Much talk has been given regarding the epic Dow Jones rally. In the closing stages of election day when it became readily apparent that Democrat Hillary Clinton would fail to secure the White House, the futures markets pegged impending volatility. Yet the bears and the naysayers were quickly silenced when, instead of a market collapse, the major indices soared to new, record-shattering heights.
Call it the “Trump rally” — President-elect Donald Trump certainly does. No stranger to self aggrandizement, the former “Apprentice” star bragged that he already positively impacted a country that was headed towards an economic crisis. Given the circumstances, he has every right to do so. The current lame duck administration has boasted non-stop about “Obamacare” or “Obamanomics.” Criticizing Donald Trump for being arrogant — and there have been pointed criticisms — is just plain and simple media hypocrisy.
But there are cautionary tales of taking too much credit for the Dow Jones rally. The investment sector is a fickle bunch. Sure, we’ve enjoyed the benefits of the Trump rally, but enthusiasm has definitely waned. What more analysts are calling for now is a market collapse, perhaps even an economic crisis. From a recent article by CNBC:
The Trump rally is on its last legs, and according to one strategist, that means stocks could see a huge drop in the coming months.
Since the election, the S&P 500 Index (INDEX: .SPX) has rallied more than 6 percent while the Nasdaq hit another record intraday high on Friday. Meanwhile, the Dow Jones Industrial Average (Dow Jones Global Indexes: .DJITR) continues to hover just under the 20,000 level, underscoring what some analysts believe is a market that’s starting to look too frothy.
“The U.S. market, we feel, was already overvalued going into the election,” Mark Eibel, director of client investment strategies at Russell Investments told CNBC’s “Futures Now” last week.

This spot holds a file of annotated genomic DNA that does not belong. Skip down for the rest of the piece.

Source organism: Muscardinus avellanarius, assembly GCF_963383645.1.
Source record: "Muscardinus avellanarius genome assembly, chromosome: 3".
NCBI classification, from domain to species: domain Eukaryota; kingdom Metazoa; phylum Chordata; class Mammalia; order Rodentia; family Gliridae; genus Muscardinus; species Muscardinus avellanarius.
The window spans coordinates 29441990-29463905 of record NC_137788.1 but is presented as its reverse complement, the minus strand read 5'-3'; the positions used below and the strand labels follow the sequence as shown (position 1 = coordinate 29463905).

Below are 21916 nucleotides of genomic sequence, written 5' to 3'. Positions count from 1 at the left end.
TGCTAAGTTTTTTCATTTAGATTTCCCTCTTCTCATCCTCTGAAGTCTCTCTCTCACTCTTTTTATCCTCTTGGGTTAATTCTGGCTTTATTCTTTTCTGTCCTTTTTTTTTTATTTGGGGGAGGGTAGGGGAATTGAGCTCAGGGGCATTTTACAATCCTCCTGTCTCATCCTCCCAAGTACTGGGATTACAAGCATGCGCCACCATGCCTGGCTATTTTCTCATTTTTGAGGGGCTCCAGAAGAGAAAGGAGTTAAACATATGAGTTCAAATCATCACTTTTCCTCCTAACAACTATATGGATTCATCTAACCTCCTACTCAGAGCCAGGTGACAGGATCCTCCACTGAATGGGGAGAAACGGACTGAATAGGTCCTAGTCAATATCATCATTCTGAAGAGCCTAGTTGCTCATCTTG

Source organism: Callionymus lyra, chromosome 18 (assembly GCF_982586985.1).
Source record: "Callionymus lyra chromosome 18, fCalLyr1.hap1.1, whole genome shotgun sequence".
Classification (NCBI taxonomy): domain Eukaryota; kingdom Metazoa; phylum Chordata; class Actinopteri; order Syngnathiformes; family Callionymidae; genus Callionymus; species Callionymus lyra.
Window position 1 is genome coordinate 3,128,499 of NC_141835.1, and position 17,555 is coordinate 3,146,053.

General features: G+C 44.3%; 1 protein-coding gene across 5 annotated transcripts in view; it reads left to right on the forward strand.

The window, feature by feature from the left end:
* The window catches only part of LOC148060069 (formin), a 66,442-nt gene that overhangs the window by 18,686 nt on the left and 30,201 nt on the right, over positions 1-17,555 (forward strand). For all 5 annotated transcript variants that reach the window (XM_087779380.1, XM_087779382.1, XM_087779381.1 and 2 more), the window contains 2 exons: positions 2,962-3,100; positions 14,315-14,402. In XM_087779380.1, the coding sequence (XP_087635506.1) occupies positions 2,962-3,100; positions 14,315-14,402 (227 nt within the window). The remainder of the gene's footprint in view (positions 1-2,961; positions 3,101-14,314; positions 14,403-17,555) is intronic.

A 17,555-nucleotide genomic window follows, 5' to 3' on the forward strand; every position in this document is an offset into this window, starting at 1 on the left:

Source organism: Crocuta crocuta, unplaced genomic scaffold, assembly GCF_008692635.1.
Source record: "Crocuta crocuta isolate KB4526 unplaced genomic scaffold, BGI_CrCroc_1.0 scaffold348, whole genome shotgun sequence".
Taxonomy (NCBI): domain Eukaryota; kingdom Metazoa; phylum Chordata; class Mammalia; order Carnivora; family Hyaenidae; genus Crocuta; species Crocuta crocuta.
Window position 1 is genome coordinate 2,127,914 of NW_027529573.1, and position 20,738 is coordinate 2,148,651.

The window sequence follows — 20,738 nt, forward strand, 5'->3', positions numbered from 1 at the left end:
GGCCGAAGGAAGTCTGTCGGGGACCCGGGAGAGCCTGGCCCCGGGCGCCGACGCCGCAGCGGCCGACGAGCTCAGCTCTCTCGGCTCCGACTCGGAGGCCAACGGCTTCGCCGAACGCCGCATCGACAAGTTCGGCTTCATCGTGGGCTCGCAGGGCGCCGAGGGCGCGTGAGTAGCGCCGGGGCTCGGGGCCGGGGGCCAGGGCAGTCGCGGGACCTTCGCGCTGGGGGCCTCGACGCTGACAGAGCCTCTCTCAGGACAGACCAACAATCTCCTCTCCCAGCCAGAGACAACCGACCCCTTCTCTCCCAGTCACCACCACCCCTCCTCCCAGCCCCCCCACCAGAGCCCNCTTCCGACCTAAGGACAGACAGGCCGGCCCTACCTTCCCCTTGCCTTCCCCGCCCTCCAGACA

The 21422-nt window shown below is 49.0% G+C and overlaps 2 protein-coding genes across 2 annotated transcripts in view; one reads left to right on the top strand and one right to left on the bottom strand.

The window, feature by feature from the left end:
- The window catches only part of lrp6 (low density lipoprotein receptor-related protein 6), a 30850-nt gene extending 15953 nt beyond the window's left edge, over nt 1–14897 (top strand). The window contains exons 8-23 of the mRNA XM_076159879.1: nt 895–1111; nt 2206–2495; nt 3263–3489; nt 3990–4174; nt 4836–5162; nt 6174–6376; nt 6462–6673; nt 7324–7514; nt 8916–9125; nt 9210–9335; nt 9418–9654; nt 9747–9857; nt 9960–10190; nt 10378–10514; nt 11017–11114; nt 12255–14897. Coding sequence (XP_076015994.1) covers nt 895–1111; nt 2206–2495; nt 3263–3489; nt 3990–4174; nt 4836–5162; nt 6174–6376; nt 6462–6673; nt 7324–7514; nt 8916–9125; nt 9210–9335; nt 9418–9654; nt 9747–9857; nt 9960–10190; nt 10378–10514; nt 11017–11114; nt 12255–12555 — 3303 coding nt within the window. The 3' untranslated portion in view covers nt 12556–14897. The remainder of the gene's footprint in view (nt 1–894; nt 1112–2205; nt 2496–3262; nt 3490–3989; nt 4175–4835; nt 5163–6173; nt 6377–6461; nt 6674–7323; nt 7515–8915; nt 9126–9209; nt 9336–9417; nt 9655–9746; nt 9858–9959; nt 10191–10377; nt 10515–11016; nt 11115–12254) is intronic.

It’s interesting that suddenly — and retroactively — the mainstream media is running stories about how the markets were overvalued prior to the Dow Jones rally. Yet in the eye of the storm, headlines constantly flashed exalting the Trump rally. Donald Trump’s stance on fewer regulations were a positive for the economy, the media cried. Investors everywhere boarded the bullish money position.
But now that the indices have seemingly changed course — they always do — the media has gone the other way and are spreading news of a potential market collapse. This, of course, is just another example of disingenuous arguments.
Here’s the reality check. The U.S. was headed towards an economic crisis well before Donald Trump or even Barack Obama entered the political fray. While I won’t pin all the blame on President Obama, he has done nothing to help matters. The economic crisis of 2008 was just a warning — a severe one, but a warning nonetheless. The outgoing administration took the signs, and ballooned the national debt to untold, and unsustainable, heights.
I’m not particularly a fan of the Dow Jones rally, or the Trump rally to his ardent supporters, because it has the hallmarks of a reactionary movement. I could be proven wrong — in fact, I’d love for that to happen.
But I’m a realist — a fundamental problem like an economic crisis cannot be solved by one man, nor a political movement. It took us decades to get to where we are. It’s going to take at least that long to figure out a way home. Guaranteed, a wholesale solution is not going to be found in a political cycle.
So ignore the media chicanery. Whether the Dow Jones rally holds true, or if we fall into a market collapse, the painful fact of the matter was that this was a setup from the beginning.